Why should youth pay for the old? It’s a massive sacrifice not well explained. Whoever came up with the principle of universal healthcare wasn’t the most honest soul.
#15056979
So car accidents by young people cost more than aged care? Don’t you have some sort of catastrophic injury insurance in the country obsessed with insurance?
#15056984
ness31 wrote:Why should youth pay for the old? It’s a massive sacrifice not well explained. Whoever came up with the principle of universal healthcare wasn’t the most honest soul.
Why? Well, let's look at the reality. The young will not be young forever. They will eventually be old and then some other young person will help pay for them. They do, in fact, get what they pay for, only it's not immediate gratification.

It's that simple.

@SSDR Good post. QFT.
#15056985
Godstud wrote:Why? Well, let's look at the reality. The young will not be young forever. They will eventually be old and then some other young person will help pay for them. They do, in fact, get what they pay for, only it's not immediate gratification.

It's that simple.

@SSDR Good post. QFT.


The reality is that we have an aging population that will bleed us dry.

But it’s okay. Karma will deal with them.
#15056987
We also have an aging population that is becoming healthier, so blaming it on old people is a pretty simplistic, and unrealistic way of looking at it. The "aging population" put their money into that system longer than the young, so they are indeed able to benefit from that.

I suppose in 40 years you'll be complaining about how you are bleeding the system dry, or will you be complaining about how entitled young people are? :lol:
#15056990
Agent Steel wrote:I'm really torn on this topic and I can't make up my mind where I stand. I need help. Can someone please help me figure out the answer to this question?

I don't know where to start. I feel like I've looked into many different points from both sides and I see good points on both sides.

I'm just looking for someone to help me understand which position I should take.


Free university education should be available to those that are poor and smart. Giving a free college education to someone that is not college material solves nothing. By putting academic standards as a filter the country will not go bankrupt in providing meaningless degrees such as gender queer studies or criminal justice.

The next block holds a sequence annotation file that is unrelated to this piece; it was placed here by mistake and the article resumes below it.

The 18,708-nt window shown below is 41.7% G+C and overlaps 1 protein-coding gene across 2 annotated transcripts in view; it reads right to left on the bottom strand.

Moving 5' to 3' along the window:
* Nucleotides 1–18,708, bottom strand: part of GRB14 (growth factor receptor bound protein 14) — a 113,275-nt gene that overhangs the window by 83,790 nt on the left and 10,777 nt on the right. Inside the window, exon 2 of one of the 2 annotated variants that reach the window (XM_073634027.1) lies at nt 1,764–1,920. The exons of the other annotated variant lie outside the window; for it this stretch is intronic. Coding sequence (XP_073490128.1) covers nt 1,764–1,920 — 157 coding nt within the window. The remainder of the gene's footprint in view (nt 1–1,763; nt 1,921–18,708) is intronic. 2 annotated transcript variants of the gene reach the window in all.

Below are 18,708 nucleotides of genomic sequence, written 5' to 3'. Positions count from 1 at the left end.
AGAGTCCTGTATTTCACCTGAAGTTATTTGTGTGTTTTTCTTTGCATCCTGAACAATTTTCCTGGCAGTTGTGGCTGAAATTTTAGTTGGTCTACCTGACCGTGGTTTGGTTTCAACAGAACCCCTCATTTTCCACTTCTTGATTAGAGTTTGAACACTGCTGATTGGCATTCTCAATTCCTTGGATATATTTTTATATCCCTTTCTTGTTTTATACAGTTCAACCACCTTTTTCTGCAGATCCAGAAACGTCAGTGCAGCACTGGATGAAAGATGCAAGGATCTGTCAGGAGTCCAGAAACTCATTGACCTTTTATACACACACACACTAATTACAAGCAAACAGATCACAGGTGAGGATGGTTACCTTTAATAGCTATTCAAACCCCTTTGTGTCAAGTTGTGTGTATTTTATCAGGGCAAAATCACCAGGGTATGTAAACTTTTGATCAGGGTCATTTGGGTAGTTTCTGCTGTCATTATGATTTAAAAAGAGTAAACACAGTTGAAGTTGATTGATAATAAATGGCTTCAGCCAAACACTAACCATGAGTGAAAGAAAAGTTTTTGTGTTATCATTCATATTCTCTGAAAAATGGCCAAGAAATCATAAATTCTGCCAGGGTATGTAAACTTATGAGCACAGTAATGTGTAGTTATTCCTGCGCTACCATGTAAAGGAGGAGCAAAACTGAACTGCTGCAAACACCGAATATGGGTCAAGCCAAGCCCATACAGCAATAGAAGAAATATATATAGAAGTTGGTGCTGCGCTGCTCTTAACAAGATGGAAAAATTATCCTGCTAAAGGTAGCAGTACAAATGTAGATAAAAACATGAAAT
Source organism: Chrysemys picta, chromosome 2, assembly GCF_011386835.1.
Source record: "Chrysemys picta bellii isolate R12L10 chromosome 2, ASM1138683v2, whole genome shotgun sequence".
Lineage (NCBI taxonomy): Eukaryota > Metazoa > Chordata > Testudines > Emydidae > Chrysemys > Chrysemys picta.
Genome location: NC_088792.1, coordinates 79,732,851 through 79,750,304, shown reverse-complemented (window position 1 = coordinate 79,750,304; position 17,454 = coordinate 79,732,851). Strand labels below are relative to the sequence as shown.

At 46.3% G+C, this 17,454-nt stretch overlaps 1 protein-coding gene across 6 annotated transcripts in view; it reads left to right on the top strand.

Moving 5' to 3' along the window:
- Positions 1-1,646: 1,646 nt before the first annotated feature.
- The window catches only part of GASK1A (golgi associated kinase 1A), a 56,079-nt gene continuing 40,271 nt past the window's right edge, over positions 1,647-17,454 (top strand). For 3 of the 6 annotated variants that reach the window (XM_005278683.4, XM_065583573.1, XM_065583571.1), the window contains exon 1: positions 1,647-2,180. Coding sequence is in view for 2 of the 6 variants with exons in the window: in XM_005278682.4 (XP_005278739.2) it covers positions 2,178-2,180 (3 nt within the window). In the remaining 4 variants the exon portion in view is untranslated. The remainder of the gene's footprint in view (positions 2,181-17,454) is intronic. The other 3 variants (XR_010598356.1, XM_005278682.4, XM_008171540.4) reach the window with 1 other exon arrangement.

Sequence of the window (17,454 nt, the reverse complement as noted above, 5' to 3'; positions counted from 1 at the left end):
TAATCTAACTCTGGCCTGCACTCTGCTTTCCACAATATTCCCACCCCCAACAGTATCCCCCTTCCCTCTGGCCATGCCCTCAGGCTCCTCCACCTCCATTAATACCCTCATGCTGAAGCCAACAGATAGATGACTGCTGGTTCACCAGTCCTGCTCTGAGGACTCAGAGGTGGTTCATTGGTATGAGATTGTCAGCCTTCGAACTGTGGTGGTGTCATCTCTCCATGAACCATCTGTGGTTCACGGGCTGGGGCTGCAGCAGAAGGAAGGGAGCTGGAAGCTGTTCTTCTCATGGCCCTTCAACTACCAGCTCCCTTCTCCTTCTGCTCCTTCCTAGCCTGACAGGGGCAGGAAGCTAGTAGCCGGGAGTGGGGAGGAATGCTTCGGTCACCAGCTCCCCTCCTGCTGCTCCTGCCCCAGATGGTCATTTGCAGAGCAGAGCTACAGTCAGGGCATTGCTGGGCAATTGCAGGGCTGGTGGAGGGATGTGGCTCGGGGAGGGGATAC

National Medicare shoould be an option, yes. But, it would not be free------it would be paid with taxes. It could work even better than Medicare for the old as there would be young healthy people in the insured pool.
#15057006
Health care and education (including university) are free or almost free in many European countries.
The people benefiting from this are paying through their income tax, which amounts to 50% and more depending on the level of income.
I used to pay 53% of my basic income as income tax when I used to work for my government.
There are rules and limits in free health care.
For instance, persons above the age of 64 are not entitled to kidney transplants (that is just one example I happen to know about because I overheard a conversation).
Thank you for reading and continue your deliberations.
#15057030
Godstud wrote:We also have an aging population that is becoming healthier, so blaming it on old people is a pretty simplistic, and unrealistic way of looking at it. The "aging population" put their money into that system longer than the young, so they are indeed able to benefit from that.

I suppose in 40 years you'll be complaining about how you are bleeding the system dry, or will you be complaining about how entitled young people are? :lol:


People are certainly being kept alive for way too long.

I don’t intend on being a burden to anyone. Life is intolerable as it is now. Wouldn’t want to be alive and decrepit.
#15057046
ness31 wrote:People are certainly being kept alive for way too long.
:roll: According to who? Most old people have paid their way, and deserve everything they get in their old age. Who are you to judge who is worthy or not?

ness31 wrote:I don’t intend on being a burden to anyone. Life is intolerable as it is now. Wouldn’t want to be alive and decrepit.
You are likely already a burden on someone. Does that mean your life has any less value?

That's the choice of the individual, not everyone else.
#15057049
Godstud wrote: According to who? Most old people have paid their way, and deserve everything they get in their old age. Who are you to judge who is worthy or not?


Paid their way? How? I suppose you are referring to monetary taxes and I won’t argue the point with you. That’s the conventional way of seeing things.

You are likely already a burden on someone. Does that mean your life has any less value?

That's the choice of the individual, not everyone else.


Should my life be a burden on anyone I assure you it isn’t my choice. And, I can assure you that ones suffering has far more currency than any joy in this global climate. This world is truly ‘negatively geared’.